Dakotah Thomas, a 12-year-old from Wilbraham & Monson Academy who is currently in sixth grade enjoyed her experience. Andrea Xu, another 12-year-old also from Wilbraham & Monson Academy in seventh grade, likes algebra. Her day was packed with team work and the individual round, followed by a guest speaker discussion on computer science, where she learned about coding.

Addy Barr, in seventh grade, lives in Easthampton and goes to White Brook Middle School. She liked how she got to bond with her friends during the event.

“I think it is true, I mean that a lot of the time my mom told me that a lot of girls end up thinking that math isn’t a cool thing to like,” said Abby. “And so they are like, well I want to be cool. So I am not going to like math anymore.”

Braelyn Willett, like Abby, is from Easthampton and goes to White Brook. For Braelyn it was her math teacher that taught her to enjoy math, eventually leading her to do the competition with her friends.

“My favorite part is being able to be with my friends, and having the experience,” she said. “Even though some of the math problems I might not know, I still get the experience to solve them.”

Seamon stressed how important it is for Williston as a community to motivate girls to be interested in math, stressing how everyone should encourage girls to “follow their bliss, wherever it leads,” and “by giving our students hard things to do and holding them to high standards.” Also important, Seamon said, is the need to “[show] kids cool stuff and [get] out of the way.”

Sophie Calderon ’21, reviewed questions for the competition and evaluated them based on their difficulty level.

“It was really cool proctoring their rooms especially on the team rounds, because watching all the girls in each team collaborate and come up with different answers was really inspiring,” said Sophie. “And I could see they were having a lot of fun together.”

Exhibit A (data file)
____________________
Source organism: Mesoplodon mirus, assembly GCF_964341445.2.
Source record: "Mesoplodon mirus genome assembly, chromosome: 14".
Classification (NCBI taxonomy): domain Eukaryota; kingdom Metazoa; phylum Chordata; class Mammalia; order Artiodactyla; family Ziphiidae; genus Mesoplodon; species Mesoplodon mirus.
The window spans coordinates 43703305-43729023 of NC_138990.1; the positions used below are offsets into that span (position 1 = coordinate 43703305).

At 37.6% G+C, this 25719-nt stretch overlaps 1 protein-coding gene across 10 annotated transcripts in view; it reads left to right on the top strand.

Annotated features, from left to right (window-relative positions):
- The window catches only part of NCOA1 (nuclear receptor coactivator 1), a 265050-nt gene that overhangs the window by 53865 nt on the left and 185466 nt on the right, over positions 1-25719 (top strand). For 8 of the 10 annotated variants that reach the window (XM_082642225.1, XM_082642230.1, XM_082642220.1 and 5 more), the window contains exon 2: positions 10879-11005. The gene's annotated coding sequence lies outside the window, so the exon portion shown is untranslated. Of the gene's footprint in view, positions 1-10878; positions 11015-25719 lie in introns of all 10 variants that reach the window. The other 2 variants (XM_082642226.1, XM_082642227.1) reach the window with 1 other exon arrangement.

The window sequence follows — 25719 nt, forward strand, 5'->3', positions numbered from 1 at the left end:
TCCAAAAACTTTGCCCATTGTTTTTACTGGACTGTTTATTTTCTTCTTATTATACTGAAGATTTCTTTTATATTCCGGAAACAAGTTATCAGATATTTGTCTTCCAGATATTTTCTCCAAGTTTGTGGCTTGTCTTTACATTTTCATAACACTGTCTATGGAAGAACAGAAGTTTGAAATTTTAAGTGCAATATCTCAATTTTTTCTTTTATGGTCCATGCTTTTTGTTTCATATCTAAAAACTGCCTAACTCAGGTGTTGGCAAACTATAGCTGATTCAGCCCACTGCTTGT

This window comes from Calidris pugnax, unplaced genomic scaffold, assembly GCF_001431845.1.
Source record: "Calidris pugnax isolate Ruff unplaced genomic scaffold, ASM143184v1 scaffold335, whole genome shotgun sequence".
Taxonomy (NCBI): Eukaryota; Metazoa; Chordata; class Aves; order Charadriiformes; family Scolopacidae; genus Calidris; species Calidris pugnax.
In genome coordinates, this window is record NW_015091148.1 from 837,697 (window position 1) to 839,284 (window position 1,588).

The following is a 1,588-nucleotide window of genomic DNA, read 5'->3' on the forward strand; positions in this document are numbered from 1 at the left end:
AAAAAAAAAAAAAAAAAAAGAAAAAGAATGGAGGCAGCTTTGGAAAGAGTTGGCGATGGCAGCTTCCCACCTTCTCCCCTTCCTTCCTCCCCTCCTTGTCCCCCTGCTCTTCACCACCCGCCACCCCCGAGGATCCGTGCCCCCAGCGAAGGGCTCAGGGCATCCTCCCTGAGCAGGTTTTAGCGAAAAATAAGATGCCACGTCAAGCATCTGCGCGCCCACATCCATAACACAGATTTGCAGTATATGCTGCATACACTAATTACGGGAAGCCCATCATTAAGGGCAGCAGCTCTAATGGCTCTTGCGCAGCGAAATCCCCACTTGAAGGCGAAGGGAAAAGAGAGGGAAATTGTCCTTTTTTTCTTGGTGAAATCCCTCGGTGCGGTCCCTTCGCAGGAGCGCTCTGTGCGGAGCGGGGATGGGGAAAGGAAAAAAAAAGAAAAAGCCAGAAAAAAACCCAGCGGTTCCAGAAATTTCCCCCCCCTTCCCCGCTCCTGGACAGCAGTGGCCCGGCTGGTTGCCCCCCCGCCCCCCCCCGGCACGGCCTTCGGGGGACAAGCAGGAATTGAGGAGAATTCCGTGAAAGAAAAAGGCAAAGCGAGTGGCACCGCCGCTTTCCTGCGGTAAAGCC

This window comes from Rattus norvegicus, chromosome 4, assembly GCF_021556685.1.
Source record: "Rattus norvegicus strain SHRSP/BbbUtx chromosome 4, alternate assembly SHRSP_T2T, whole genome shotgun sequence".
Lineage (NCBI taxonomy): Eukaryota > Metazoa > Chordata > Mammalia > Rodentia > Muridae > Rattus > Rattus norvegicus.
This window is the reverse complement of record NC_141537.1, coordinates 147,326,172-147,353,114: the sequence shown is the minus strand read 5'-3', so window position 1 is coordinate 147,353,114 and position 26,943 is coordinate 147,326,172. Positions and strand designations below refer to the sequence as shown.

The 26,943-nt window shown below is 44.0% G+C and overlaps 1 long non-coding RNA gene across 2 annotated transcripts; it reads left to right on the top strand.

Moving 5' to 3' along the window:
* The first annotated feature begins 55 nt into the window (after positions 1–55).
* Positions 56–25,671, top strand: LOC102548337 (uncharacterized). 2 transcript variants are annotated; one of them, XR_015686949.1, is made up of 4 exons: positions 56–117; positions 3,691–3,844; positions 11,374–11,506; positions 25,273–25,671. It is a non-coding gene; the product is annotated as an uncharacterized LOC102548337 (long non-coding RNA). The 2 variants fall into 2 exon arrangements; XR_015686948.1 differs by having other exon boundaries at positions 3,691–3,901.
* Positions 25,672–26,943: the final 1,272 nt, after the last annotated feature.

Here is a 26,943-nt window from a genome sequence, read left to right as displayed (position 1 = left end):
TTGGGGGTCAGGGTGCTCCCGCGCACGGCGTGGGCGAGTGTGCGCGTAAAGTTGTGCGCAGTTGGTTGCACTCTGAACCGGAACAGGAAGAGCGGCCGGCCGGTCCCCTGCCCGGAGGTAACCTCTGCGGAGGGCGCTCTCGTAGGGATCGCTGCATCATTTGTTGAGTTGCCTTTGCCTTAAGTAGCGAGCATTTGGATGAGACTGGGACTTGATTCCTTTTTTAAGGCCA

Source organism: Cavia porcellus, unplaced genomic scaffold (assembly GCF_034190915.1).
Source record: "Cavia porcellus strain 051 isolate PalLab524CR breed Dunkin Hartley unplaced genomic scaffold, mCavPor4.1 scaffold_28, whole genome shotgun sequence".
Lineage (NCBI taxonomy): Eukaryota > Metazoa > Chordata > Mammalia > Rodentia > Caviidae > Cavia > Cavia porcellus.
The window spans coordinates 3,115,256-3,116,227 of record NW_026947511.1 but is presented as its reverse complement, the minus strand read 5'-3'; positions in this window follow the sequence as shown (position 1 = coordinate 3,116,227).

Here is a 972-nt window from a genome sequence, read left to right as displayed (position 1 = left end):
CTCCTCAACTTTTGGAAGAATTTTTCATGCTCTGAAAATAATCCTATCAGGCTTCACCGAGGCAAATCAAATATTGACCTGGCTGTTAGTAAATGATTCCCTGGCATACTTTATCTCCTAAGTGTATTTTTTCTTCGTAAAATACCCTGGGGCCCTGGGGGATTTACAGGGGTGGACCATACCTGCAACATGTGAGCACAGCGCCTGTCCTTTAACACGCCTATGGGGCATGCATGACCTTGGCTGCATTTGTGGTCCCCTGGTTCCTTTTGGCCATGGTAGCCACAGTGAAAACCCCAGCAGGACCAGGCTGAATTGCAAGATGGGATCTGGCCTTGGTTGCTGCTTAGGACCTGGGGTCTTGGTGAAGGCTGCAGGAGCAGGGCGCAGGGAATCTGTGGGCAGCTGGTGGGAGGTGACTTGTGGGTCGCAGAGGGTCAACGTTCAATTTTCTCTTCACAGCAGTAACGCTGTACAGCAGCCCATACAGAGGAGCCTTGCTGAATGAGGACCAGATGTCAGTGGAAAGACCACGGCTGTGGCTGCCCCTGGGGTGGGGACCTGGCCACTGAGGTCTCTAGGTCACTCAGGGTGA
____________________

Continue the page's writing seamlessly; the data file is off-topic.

Abby Belfer, another junior, volunteered for the event to grade answer sheets in the individual round and something called the “Guts” round. In this round, teams compete to answer the most questions in an hour, and scoring is shown live on a board.

“I thought it was cool to see middle schoolers from all over working so hard and being so interested in math,” stated Abby. “It was inspiring to see so many young girls with such an interest in competing.”

Teddy Schaffer, a math teacher, commended the Williston students for their dedication and hard work to make the event happen.

“My favorite part of the math competition was watching the Williston students take the lead on making it happen. Students wrote over 80 problems over varying levels of difficulty,” Schaffer stated in an email. “Students tracked down potential schools and teachers to advertise the event. Students made videos, hosted the event, and spent a lot of time and effort to make an awesome event for girls that they had never met before.”

He went on to add, “I think that’s an awesome example of how great our students are here at Williston when they apply themselves to something they are passionate about.”

Steven Wang ’20, was one of the students behind the creation of the event. He was very thrilled with the number of participants, and hopes the event will be a success every year.

“I’m really thrilled to see the girls finding things to be passionate about and enjoying themselves, especially in math,” said Steven. “I’m also glad that we were able to contribute to their math experience through organizing this competition. I really hope (and believe) that WBGMC will get better each year!”